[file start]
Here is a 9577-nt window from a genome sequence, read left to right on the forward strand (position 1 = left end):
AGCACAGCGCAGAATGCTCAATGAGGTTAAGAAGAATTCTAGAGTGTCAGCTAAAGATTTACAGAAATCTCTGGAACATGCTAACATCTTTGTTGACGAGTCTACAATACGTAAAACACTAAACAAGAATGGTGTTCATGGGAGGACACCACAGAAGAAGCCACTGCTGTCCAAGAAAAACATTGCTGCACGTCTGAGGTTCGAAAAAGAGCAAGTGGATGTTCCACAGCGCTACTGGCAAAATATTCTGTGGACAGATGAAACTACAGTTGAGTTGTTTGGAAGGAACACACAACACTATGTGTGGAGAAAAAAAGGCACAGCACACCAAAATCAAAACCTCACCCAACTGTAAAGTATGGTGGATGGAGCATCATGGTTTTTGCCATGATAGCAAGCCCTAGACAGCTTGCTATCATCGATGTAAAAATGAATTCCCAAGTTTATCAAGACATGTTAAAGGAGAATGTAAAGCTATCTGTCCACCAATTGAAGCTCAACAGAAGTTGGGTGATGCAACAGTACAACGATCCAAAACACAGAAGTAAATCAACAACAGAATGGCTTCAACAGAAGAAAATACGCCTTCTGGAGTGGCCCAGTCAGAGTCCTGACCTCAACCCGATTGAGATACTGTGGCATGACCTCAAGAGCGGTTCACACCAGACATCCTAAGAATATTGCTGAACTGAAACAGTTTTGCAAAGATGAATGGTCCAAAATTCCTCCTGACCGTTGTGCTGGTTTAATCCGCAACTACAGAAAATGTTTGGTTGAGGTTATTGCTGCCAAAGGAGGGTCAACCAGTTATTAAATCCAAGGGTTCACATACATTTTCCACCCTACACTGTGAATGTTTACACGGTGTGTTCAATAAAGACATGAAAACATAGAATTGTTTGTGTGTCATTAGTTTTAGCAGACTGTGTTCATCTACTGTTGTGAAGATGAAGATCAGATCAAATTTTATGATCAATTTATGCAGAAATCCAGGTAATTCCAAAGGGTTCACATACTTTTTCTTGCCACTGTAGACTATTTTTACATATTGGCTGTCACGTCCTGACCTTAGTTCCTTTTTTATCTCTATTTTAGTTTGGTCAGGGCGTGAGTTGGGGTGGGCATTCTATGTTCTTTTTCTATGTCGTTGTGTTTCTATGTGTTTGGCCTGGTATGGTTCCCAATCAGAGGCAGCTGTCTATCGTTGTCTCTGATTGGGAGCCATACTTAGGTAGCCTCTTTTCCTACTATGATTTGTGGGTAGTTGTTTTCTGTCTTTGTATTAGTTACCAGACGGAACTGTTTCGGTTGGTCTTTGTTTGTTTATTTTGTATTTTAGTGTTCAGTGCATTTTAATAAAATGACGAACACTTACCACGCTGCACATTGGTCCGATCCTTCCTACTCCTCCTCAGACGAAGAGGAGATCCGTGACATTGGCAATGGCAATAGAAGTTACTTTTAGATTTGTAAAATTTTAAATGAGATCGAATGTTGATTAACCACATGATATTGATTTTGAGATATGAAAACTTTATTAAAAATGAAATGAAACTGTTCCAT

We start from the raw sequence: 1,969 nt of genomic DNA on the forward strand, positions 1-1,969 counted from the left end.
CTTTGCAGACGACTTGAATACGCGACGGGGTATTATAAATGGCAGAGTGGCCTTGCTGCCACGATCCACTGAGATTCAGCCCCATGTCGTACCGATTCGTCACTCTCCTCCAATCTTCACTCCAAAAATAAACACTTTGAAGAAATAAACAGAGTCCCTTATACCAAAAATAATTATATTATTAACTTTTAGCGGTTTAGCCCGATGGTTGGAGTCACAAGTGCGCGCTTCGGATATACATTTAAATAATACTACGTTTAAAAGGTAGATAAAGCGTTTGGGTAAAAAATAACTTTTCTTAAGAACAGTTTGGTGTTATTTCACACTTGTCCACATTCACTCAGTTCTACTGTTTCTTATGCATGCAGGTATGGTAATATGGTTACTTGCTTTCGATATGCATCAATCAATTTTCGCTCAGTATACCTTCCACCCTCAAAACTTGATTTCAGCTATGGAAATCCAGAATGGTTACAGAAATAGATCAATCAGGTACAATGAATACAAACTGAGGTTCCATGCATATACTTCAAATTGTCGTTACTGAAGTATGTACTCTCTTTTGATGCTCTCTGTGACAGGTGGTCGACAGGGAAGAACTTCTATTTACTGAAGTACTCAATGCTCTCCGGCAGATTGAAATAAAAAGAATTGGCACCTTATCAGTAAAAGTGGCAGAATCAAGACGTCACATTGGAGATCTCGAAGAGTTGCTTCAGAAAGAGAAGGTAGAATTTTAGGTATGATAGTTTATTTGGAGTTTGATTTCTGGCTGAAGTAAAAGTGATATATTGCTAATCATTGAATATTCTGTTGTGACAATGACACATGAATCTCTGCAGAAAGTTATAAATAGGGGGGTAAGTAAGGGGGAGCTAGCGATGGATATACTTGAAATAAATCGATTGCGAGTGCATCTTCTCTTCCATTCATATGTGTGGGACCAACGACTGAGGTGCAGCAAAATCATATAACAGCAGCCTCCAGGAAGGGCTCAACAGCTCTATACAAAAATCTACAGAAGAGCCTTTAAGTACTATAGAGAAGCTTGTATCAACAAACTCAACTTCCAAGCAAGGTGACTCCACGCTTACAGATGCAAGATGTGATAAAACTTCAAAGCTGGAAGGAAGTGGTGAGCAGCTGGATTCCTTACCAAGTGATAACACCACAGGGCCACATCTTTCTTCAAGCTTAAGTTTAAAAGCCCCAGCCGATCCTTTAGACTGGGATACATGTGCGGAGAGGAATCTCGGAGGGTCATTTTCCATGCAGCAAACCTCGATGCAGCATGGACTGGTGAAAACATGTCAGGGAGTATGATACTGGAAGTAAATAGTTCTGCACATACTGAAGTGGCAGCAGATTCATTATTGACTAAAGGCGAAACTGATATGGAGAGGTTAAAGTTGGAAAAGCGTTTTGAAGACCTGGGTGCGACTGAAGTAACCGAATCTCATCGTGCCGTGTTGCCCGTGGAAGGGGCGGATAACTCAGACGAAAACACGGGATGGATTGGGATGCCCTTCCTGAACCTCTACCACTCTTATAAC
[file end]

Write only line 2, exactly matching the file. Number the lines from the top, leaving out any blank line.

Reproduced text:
AGCACAGCGCAGAATGCTCAATGAGGTTAAGAAGAATTCTAGAGTGTCAGCTAAAGATTTACAGAAATCTCTGGAACATGCTAACATCTTTGTTGACGAGTCTACAATACGTAAAACACTAAACAAGAATGGTGTTCATGGGAGGACACCACAGAAGAAGCCACTGCTGTCCAAGAAAAACATTGCTGCACGTCTGAGGTTCGAAAAAGAGCAAGTGGATGTTCCACAGCGCTACTGGCAAAATATTCTGTGGACAGATGAAACTACAGTTGAGTTGTTTGGAAGGAACACACAACACTATGTGTGGAGAAAAAAAGGCACAGCACACCAAAATCAAAACCTCACCCAACTGTAAAGTATGGTGGATGGAGCATCATGGTTTTTGCCATGATAGCAAGCCCTAGACAGCTTGCTATCATCGATGTAAAAATGAATTCCCAAGTTTATCAAGACATGTTAAAGGAGAATGTAAAGCTATCTGTCCACCAATTGAAGCTCAACAGAAGTTGGGTGATGCAACAGTACAACGATCCAAAACACAGAAGTAAATCAACAACAGAATGGCTTCAACAGAAGAAAATACGCCTTCTGGAGTGGCCCAGTCAGAGTCCTGACCTCAACCCGATTGAGATACTGTGGCATGACCTCAAGAGCGGTTCACACCAGACATCCTAAGAATATTGCTGAACTGAAACAGTTTTGCAAAGATGAATGGTCCAAAATTCCTCCTGACCGTTGTGCTGGTTTAATCCGCAACTACAGAAAATGTTTGGTTGAGGTTATTGCTGCCAAAGGAGGGTCAACCAGTTATTAAATCCAAGGGTTCACATACATTTTCCACCCTACACTGTGAATGTTTACACGGTGTGTTCAATAAAGACATGAAAACATAGAATTGTTTGTGTGTCATTAGTTTTAGCAGACTGTGTTCATCTACTGTTGTGAAGATGAAGATCAGATCAAATTTTATGATCAATTTATGCAGAAATCCAGGTAATTCCAAAGGGTTCACATACTTTTTCTTGCCACTGTAGACTATTTTTACATATTGGCTGTCACGTCCTGACCTTAGTTCCTTTTTTATCTCTATTTTAGTTTGGTCAGGGCGTGAGTTGGGGTGGGCATTCTATGTTCTTTTTCTATGTCGTTGTGTTTCTATGTGTTTGGCCTGGTATGGTTCCCAATCAGAGGCAGCTGTCTATCGTTGTCTCTGATTGGGAGCCATACTTAGGTAGCCTCTTTTCCTACTATGATTTGTGGGTAGTTGTTTTCTGTCTTTGTATTAGTTACCAGACGGAACTGTTTCGGTTGGTCTTTGTTTGTTTATTTTGTATTTTAGTGTTCAGTGCATTTTAATAAAATGACGAACACTTACCACGCTGCACATTGGTCCGATCCTTCCTACTCCTCCTCAGACGAAGAGGAGATCCGTGACATTGGCAATGGCAATAGAAGTTACTTTTAGATTTGTAAAATTTTAAATGAGATCGAATGTTGATTAACCACATGATATTGATTTTGAGATATGAAAACTTTATTAAAAATGAAATGAAACTGTTCCAT